Physical properties of z>4 submillimeter galaxies in the COSMOS field

Smolčić, V, Karim, A, Miettinen, O, Novak, M, Magnelli, B, Reichers, D A, Schinnerer, E, Capak, P, Sargent, M and et al, (2015) Physical properties of z>4 submillimeter galaxies in the COSMOS field. Astronomy & Astrophysics, 576. ISSN 0004-6361

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We study the physical properties of a sample of 6 SMGs in the COSMOS field, spectroscopically confirmed to lie at z>4. We use new GMRT 325 MHz and 3 GHz JVLA data to probe the rest-frame 1.4 GHz emission at z=4, and to estimate the sizes of the star-forming (SF) regions of these sources, resp. Combining our size estimates with those available in the literature for AzTEC1 and AzTEC3 we infer a median radio-emitting size for our z>4 SMGs of (0.63"+/-0.12")x(0.35"+/-0.05") or 4.1x2.3 kpc^2 (major times minor axis; assuming z=4.5) or lower if we take the two marginally resolved SMGs as unresolved. This is consistent with the sizes of SF regions in lower-redshift SMGs, and local normal galaxies, yet higher than the sizes of SF regions of local ULIRGs. Our SMG sample consists of a fair mix of compact and more clumpy systems with multiple, perhaps merging, components. With an average formation time of ~280 Myr, derived through modeling of the UV-IR SEDs, the studied SMGs are young systems. The average stellar mass, dust temperature, and IR luminosity we derive are M*~1.4x10^11 M_sun, T_dust~43 K, and L_IR~1.3x10^13L_sun, resp. The average L_IR is up to an order of magnitude higher than for SMGs at lower redshifts. Our SMGs follow the correlation between dust temperature and IR luminosity as derived for Herschel-selected 0.1<z<2 galaxies. We study the IR-radio correlation for our sources and find a deviation from that derived for z<3 ULIRGs (<q_IR>=1.95+/-0.26 for our sample, compared to q~2.6 for IR luminous galaxies at z<2). In summary, we find that the physical properties derived for our z>4 SMGs put them at the high end of the L_IR-T_dust distribution of SMGs, and that our SMGs form a morphologically heterogeneous sample. Thus, further in-depth analyses of large, statistical samples of high-redshift SMGs are needed to fully understand their role in galaxy formation and evolution.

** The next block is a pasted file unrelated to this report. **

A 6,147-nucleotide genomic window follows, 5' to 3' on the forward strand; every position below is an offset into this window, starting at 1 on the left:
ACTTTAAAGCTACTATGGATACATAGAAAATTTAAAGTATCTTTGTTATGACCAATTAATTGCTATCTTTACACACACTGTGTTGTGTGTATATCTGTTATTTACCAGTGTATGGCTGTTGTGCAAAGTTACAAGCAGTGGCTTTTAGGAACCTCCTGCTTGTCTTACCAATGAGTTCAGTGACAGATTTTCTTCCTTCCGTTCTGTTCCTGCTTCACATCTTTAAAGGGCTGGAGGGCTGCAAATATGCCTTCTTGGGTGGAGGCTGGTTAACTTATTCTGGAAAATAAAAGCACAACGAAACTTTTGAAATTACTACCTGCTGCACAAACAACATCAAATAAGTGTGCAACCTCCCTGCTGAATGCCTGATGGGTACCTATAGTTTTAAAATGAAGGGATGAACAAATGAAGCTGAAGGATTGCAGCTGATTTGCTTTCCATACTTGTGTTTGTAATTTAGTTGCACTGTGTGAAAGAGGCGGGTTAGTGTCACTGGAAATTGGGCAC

Item Type: Article
Schools and Departments: School of Mathematical and Physical Sciences > Physics and Astronomy
Subjects: Q Science > QB Astronomy
Depositing User: Mark Sargent
Date Deposited: 16 Jun 2015 09:51
Last Modified: 11 Mar 2017 03:01

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